Tags: Branding, Marketing, Sales
We all know what it means, but it can be hard to define. I think it is important to sometimes reframe what we are doing – take a look at it from a higher level and this can help inform our perspective on what we do, how we do it and how we can improve it.
Essentially, “sales” represents the transfer of credibility from the seller to the brand.
A sales person starts with nothing – perhaps a cold call, and they work through the sales process by establishing and reinforcing their credibility to the point when the buyer feels they trust and believe the seller and agree to sign off. At that point – the seller has worked hard individually to the point where credibility has been built and then has been successful in transferring that credibility to the brand they represent – A tall order for sure.
Now, sure – of course marketing can help with building that brand (either in advance or during the sales process), but it really comes down to individuals. People connecting with people. For that very reason, sales people are one of the most important hires that an organization can make. These people are walking and talking your brand every day.
Who says sales and marketing do not understand one another? They are different sides of the same thing.
Tags: Closing, Sales, sales process, Sales Tips
Sales is a numbers game – how many times have you heard that?
Managing sales by numbers is part of it, but these metrics are more applicable to early sales process functions like business development activities.
X number of calls – Y number of appointments – Z number of meetings
It makes a lot of sense to track these ratios as they will indicate strengths, gaps and required efforts to keep a sales funnel on track. Later sales process management by numbers is focused on average sale value, closing ratio and funnel management.
Here is where I am going with this… Sellers have a direct impact on their numbers early in the sales process, and their ability to control and affect the sale decreases as it moves along… Sellers have direct control over their own production, but buyers have control over the dollars (by and large). Too many sellers try to take back that control far too late in the process – at the close.
The Math Analogy
Closing is simply like the “=” in sales. It is a function – a result. Mathematics does not happen at the point of “=”, it is a process that results in a value and the same goes for sales. In order to achieve the correct value in math, the process needs to be completed by following the rules and doing them in the right order. The calculations are similar to qualifying in sales – I have said many times that in order to be a better closer, you need to be a better qualifier – either way – if you rush through the calculations or the qualifications, you will get a result, but likely not the correct one. Sellers who focus too much attention on the “=” are missing the point of sales as it has already happened; the “work” of sales is complete, closing is simply the result of a competent sales process.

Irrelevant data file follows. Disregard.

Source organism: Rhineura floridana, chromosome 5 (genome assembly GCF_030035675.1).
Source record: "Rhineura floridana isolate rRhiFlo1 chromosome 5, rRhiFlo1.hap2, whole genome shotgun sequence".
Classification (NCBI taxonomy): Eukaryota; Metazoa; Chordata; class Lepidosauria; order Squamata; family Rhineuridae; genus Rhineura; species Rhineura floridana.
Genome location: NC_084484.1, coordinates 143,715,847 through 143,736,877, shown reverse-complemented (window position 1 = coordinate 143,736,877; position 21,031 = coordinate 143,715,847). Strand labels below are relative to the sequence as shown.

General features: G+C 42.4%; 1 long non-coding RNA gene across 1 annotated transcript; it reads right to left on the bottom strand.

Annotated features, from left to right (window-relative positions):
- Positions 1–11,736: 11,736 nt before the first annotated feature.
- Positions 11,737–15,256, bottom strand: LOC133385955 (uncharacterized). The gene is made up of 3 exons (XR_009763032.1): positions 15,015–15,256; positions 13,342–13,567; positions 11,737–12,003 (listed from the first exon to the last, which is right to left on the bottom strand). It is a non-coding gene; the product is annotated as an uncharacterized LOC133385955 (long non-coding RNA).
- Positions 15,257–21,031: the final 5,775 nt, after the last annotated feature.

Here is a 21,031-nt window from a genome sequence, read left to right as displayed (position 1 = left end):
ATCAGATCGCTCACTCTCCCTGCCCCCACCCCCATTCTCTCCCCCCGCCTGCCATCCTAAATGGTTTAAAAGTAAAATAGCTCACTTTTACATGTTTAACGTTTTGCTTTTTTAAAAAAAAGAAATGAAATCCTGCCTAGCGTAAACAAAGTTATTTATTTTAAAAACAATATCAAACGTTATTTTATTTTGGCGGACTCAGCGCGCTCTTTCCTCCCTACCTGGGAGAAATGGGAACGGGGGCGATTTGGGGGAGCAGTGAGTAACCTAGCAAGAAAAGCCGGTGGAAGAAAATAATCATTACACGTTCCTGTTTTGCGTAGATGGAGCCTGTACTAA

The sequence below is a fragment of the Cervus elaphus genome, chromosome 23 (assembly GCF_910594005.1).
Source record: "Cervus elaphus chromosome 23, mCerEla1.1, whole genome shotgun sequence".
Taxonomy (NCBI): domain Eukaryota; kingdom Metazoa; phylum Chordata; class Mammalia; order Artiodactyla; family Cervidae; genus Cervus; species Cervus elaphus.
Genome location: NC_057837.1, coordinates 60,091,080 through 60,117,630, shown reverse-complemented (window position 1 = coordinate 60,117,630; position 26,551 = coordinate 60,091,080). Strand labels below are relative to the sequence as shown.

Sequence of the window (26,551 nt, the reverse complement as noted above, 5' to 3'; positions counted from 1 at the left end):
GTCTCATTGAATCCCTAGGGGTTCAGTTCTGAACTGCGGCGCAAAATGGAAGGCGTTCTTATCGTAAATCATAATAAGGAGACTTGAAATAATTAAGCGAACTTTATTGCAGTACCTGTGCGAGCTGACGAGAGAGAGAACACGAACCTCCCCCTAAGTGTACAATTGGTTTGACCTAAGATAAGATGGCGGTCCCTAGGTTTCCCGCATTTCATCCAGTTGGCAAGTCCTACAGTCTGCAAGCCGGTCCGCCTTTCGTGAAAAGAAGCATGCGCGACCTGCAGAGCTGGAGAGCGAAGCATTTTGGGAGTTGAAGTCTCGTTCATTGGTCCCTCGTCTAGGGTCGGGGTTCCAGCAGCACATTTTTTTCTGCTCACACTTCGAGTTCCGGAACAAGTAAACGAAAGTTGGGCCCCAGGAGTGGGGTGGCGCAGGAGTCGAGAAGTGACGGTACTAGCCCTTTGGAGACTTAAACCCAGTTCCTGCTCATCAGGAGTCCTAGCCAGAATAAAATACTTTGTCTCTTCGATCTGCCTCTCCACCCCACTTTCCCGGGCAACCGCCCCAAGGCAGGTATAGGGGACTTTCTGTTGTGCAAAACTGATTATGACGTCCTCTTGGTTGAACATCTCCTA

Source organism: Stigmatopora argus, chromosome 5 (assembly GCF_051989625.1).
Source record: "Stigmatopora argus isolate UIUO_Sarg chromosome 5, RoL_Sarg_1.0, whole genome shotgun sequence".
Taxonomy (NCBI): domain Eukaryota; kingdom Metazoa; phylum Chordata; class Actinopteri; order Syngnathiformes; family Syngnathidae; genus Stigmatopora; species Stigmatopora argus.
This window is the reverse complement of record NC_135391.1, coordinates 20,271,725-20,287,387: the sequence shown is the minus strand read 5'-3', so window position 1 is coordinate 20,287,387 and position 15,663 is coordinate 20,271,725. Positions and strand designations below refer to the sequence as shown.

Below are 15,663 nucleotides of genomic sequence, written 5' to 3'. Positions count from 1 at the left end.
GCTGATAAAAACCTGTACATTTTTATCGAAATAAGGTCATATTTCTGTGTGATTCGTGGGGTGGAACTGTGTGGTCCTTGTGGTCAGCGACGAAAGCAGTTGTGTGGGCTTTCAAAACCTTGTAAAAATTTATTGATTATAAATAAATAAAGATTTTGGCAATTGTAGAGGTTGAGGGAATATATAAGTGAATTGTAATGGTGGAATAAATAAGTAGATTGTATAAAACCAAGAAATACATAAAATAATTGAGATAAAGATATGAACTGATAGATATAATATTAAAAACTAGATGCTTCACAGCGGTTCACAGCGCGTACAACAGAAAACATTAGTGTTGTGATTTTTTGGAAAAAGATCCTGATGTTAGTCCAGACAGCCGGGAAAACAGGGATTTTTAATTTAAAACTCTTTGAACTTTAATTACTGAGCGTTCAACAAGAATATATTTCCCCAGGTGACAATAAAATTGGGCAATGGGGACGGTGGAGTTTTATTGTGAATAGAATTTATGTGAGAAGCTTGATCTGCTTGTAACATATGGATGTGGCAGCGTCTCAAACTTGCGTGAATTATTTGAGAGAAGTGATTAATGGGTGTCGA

This math process analogy can help sellers envision what closing is all about. Math is like sales in a vacuum – a repeatable process. In the real world, sellers are using psychology, presentation skills and benefiting from good timing.
Tags: Brand, Entrepreneurs, Marketing, Sales
It’s always different working with entrepreneurs vs. sales people.
I recently taught a class here in Toronto focused on social media at MicroSkills. For a lot of “new” entrepreneurs, selling is the last thing they want to do. Many of them see sales as a necessary evil – as if it is only a matter of time until the market finds out about them and the phone begins to ring. They have the vision, but are not prepared to put in the time to find customers/clients (and the skills to pull it off). They focus their skills gap on the brand… i.e. “if only the brand were stronger…” vs. “I’d like to be better at selling.”
On the other hand, sales people often miss/overlook the vision of the business – both their own and their prospect’s businesses. They have the skills and can pound out calls and presentations, but have trouble with the big picture.
Now – these are generalizations, and there are some great sellers with vision and some entrepreneurs who can work it on the streets. Ultimately, I think it is rare for individuals to be strong in both areas. Success doesn’t come easy.
Bottom line = $. The efforts of any business – your own or selling within someone’s business needs to result in sales. Sales continues to be stigmatized while functioning as the life blood of any organization. I see both entrepreneurs and sellers alike continue to wish that their brand could help them sell, or better yet, sell for them.
Selling is a fine art – marketing is an applied art.